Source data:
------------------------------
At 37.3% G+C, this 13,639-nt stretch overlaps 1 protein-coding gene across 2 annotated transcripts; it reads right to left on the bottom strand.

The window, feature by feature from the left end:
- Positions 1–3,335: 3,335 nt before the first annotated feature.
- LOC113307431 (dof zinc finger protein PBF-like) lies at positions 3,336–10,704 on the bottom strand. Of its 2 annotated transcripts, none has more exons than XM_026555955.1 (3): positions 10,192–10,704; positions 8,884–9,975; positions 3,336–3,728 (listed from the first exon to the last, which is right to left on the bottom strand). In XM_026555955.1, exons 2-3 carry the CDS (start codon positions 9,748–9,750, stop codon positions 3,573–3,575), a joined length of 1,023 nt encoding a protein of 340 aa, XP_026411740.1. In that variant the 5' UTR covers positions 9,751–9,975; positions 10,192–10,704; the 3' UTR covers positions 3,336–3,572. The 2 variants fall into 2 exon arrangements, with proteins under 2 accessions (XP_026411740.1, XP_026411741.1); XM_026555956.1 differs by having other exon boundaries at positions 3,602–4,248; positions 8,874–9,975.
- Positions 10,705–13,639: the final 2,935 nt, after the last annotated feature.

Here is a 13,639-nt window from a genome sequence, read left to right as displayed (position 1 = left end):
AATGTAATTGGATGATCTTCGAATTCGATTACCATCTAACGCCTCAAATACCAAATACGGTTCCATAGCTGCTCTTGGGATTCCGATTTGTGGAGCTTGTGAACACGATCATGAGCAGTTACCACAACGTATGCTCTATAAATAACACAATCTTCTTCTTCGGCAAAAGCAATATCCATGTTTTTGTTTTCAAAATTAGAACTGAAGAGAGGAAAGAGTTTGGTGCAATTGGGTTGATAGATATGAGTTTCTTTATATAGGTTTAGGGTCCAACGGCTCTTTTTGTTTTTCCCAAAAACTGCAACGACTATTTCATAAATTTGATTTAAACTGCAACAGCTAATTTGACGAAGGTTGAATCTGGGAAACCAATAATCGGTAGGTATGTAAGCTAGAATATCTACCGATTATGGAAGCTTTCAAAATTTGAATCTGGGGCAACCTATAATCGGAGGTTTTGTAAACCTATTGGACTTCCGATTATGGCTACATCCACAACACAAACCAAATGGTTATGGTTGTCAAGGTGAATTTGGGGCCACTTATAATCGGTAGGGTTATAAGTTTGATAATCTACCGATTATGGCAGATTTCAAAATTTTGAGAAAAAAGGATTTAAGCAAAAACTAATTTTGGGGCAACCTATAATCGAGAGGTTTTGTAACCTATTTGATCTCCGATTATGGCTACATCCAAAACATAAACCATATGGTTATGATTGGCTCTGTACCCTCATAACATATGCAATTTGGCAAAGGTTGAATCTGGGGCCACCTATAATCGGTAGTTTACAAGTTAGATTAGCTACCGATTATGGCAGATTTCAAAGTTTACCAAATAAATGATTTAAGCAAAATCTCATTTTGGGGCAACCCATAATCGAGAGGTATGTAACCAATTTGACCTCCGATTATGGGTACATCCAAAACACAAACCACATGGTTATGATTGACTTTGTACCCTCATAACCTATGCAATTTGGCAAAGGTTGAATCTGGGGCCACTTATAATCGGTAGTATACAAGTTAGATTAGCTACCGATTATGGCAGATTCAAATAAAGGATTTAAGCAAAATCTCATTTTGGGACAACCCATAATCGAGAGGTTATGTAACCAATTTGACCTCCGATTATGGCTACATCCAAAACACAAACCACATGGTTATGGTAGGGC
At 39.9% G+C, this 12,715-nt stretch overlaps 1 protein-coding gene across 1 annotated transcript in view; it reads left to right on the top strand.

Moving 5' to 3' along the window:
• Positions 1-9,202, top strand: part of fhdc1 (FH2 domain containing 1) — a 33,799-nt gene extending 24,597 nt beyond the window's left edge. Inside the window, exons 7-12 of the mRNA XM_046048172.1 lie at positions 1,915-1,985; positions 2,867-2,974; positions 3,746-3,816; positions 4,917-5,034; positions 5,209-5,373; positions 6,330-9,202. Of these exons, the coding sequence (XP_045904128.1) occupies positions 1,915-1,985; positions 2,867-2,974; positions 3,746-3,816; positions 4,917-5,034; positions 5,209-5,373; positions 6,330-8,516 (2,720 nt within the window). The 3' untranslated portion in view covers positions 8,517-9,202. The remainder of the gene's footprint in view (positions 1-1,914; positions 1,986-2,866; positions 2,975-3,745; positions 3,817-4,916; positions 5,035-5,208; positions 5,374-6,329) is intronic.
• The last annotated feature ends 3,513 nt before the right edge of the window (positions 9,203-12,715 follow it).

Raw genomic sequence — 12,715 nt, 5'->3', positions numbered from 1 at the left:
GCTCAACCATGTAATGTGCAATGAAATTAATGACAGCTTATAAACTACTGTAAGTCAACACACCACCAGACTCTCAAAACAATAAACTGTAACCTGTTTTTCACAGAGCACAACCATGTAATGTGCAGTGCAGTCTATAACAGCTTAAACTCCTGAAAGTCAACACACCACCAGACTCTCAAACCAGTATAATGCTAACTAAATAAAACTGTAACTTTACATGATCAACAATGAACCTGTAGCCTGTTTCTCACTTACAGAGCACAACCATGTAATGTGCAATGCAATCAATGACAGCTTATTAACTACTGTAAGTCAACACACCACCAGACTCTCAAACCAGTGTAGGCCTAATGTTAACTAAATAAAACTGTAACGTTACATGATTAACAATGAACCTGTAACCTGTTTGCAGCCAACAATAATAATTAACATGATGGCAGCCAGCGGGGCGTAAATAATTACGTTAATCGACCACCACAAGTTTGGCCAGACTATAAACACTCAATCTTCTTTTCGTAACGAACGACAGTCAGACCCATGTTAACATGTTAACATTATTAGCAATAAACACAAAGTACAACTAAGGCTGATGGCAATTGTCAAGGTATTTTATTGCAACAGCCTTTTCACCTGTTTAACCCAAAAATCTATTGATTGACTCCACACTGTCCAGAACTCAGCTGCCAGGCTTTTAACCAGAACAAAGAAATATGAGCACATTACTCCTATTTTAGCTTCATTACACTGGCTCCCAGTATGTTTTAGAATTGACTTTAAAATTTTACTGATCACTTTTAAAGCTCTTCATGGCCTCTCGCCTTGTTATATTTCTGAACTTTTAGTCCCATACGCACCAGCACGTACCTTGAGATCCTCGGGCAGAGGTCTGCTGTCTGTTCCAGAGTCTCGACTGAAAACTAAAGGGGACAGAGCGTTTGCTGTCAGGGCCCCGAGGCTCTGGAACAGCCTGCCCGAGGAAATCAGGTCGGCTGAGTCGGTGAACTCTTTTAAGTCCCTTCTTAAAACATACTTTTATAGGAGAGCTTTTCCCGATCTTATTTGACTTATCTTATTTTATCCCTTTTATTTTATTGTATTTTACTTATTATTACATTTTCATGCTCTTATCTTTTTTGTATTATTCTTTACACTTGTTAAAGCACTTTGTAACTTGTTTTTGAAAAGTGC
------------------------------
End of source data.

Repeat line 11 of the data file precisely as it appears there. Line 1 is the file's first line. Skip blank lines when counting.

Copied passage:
• The last annotated feature ends 3,513 nt before the right edge of the window (positions 9,203-12,715 follow it).